The truth is not complicated. In fact it’s right in front of our noses, staring us straight in the eye. You can be near-sighted, far-sighted or half-blind and still be able to see it – that’s how clear it is. So why does the world insist on spreading lies and continue to refuse telling both sides of the never-ending story of the Palestinians and the Israelis? Why do they go out of their way to avoid telling it the way it is, and to always portray Israel as a villain? And why are the deadly attacks against Jews all over the world uninteresting and not newsworthy?
I’ve been trying to understand this for so long, but no matter how much I try to wrap my brain around it, I still don’t understand. I want to believe it’s due to ignorance and not done on purpose, but it just doesn’t make sense.
I thought that the world, much like people, would grow wiser with time and experience. Instead it has a very short memory, and it’s chilling to feel the cold winds that yet again are blowing over Europe and the rest of the world. The only difference is that the Jew hate now also includes the Jewish State, and this obsessive, eternal hate is now conveniently hidden behind less nasty words like ”legitimate critique”.
A few weeks ago, my native country of Sweden, recognized “The State of Palestine”. The newly elected government, a coalition between the left and the green parties, was quick to decide to make this declaration – so quick actually that one could think there are no other issues, international or domestic to deal with. According to the foreign minister Margot Wallström, this would be a great incentive to get the peace talks going again. That Israel’s “peace” partner(s) are terrorists is something she conveniently failed to remember or mention, or take into consideration. Neither did she care to comment on, or condemn, the recent vicious attacks in Jerusalem, including the murder of five innocent people in a synagogue. Now other countries in Europe follow suit, and it seems that the madness is spreading fast, much like the deadly Ebola virus.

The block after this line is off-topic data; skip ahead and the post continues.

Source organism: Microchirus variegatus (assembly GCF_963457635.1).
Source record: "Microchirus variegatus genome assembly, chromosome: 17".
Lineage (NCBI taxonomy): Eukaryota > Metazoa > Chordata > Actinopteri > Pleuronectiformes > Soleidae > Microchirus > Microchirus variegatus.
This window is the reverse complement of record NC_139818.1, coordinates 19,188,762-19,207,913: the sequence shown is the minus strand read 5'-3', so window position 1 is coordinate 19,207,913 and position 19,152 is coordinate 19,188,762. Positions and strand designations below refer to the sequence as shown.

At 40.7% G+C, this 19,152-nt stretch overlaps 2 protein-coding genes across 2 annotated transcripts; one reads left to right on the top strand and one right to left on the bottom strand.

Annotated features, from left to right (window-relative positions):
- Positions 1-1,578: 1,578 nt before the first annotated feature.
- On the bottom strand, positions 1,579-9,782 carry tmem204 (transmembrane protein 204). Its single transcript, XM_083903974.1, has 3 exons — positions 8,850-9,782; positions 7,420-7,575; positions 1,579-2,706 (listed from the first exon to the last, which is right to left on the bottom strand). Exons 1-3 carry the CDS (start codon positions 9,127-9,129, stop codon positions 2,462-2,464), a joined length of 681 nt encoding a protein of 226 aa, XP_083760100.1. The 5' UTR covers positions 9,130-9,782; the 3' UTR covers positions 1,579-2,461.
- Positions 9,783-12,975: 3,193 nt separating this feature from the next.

That people in general are uninformed and ignorant when it comes to Israel is one thing. But a foreign minister? Highly educated journalists? World leaders?
And this leaves me, no matter how hard it is to face, with yet another truth staring ME straight in the eye, and it’s both sad and horrifying. The world really hates us, hates me, for no apparent reason whatsoever except that Israel is a Jewish State and Jews live in it. And if a Jew gets attacked or killed it’s nothing, just a repeat of the same old anti-Semitic story that’s been told for almost 2000 years. It doesn’t even make the headlines, and if it does, it’s met with comments like: “Now, it will be harder to criticize Israel”.
I made Aliyah this spring, and experienced my first war this summer. For the first time in my life I went through what natives here grew up with – sirens, missiles, terrorist attacks and running to shelters. It was hard, but even harder to see how the world dealt with it. The media back in Sweden continued with their biased reporting, twisting headlines and content against Israel – always making us the aggressor and the Palestinians the victims. The fact that Hamas was sending thousands of missiles over us with the intent to murder wasn’t important – we were protected and didn’t die, hence it didn’t count. The three teenage boys that were brutally kidnapped and then murdered before the war was described as settlers, insinuating that they only had themselves to blame. No matter what happens, if we DON’T die or if we DO, we never get any real support because Jews and Israel can only do wrong – no matter what.
I am so proud to be an Israeli, and I wish I could still feel the same way about my native country. But I can’t. This is not the country I grew up in. When I was 15, Ferenc Göndör, an Auschwitz survivor, came to my school to tell his story. I remember him saying that anti-Semitism can always rear its ugly head again, even in a civil country like Sweden, and I didn’t believe him. Not in Sweden, the country where we are brought up to believe in solidarity and equality to all, the country that always stays neutral, honest and true. Boy, was I wrong. My thoughts and feelings for this country are forever shattered.
The truth. It’s staring us all in the face, no matter what side you’re on, and it’s ugly, inconvenient, harsh and very sad. Can we handle it? Do something about it? The verdict is still out.
(Originally posted on my blog at The Times of Israel, December 9, 2014)